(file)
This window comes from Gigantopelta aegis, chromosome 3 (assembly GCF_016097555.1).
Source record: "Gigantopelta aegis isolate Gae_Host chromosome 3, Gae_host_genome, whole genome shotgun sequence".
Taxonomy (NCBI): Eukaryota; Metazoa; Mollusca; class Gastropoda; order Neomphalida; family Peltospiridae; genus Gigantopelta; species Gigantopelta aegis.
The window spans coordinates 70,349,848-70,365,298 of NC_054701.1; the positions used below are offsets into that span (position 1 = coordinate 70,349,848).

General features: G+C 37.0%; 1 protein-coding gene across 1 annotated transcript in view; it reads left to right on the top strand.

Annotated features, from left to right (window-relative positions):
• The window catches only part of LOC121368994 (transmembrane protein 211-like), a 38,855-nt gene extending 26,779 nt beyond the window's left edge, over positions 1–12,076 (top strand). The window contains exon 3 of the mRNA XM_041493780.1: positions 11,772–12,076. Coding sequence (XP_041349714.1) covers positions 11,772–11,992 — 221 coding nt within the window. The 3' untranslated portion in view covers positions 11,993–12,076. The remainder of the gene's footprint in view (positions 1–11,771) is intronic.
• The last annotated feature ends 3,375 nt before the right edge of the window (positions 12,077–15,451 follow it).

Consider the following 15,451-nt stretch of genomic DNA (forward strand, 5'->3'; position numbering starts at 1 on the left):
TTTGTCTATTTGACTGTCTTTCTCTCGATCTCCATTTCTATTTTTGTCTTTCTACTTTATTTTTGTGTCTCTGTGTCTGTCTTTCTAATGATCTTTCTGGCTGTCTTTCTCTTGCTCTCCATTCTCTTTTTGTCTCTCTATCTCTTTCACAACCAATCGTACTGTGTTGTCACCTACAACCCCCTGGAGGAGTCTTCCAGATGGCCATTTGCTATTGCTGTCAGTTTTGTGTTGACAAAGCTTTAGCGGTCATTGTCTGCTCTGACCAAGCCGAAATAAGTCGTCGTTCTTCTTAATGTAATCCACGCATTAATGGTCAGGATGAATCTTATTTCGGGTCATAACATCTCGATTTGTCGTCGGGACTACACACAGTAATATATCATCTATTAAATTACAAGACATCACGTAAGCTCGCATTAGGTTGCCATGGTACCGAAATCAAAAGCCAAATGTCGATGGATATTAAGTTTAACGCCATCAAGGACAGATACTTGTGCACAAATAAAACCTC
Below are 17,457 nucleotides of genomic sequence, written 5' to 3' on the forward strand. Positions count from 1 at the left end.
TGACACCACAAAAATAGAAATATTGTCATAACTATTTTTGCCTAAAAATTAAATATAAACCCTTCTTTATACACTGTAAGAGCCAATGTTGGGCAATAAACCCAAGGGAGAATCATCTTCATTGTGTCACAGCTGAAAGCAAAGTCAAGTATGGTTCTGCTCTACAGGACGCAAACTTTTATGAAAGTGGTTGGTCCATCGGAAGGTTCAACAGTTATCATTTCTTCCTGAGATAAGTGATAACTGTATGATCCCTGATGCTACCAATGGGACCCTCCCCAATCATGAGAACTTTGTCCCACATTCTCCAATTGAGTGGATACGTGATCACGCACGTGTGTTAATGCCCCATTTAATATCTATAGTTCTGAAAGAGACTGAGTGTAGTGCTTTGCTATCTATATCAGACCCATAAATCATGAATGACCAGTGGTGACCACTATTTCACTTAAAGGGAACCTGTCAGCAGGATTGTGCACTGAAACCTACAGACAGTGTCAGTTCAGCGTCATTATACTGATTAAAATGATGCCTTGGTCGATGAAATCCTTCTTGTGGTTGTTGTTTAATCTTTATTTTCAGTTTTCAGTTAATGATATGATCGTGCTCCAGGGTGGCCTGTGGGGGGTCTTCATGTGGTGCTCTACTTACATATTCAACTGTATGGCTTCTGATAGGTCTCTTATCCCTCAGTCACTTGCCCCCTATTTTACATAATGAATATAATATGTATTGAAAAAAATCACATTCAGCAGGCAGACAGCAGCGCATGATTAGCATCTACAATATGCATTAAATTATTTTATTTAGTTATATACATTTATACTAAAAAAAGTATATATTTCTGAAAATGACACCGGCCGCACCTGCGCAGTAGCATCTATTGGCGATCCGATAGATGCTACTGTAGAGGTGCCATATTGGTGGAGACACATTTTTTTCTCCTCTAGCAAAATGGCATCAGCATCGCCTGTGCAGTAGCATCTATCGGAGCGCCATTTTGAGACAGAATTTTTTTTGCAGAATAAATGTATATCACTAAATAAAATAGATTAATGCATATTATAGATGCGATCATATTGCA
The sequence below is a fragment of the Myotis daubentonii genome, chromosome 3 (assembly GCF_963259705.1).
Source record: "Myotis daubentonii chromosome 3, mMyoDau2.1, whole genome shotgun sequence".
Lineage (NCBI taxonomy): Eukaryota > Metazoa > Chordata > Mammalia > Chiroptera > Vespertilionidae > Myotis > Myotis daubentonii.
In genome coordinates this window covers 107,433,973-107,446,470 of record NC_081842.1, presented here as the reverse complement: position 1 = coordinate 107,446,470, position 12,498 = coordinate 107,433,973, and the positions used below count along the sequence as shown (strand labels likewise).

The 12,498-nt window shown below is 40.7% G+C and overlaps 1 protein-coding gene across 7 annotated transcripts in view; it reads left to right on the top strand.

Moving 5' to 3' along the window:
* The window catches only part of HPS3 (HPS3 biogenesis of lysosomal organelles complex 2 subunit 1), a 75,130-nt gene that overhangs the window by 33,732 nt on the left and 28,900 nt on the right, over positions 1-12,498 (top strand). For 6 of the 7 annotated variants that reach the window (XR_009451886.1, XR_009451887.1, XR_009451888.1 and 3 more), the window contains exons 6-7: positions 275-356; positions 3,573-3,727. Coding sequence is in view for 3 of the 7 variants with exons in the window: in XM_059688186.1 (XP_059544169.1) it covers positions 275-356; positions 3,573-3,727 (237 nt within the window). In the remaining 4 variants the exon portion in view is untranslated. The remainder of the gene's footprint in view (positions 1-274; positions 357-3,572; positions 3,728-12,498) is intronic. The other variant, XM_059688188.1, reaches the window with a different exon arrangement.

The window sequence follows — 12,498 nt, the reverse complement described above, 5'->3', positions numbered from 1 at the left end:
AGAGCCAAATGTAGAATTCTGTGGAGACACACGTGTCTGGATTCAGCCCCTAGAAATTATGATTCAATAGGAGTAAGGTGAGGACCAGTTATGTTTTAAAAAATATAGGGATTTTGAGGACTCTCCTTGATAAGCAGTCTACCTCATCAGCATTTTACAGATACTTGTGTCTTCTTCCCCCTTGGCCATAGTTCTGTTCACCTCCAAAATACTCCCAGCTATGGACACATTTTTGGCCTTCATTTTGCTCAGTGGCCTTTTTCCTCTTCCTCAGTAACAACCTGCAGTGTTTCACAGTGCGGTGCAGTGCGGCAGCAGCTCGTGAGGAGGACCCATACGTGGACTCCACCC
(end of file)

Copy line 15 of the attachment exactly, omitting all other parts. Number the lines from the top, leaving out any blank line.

Lineage (NCBI taxonomy): Eukaryota > Metazoa > Chordata > Mammalia > Chiroptera > Vespertilionidae > Myotis > Myotis daubentonii.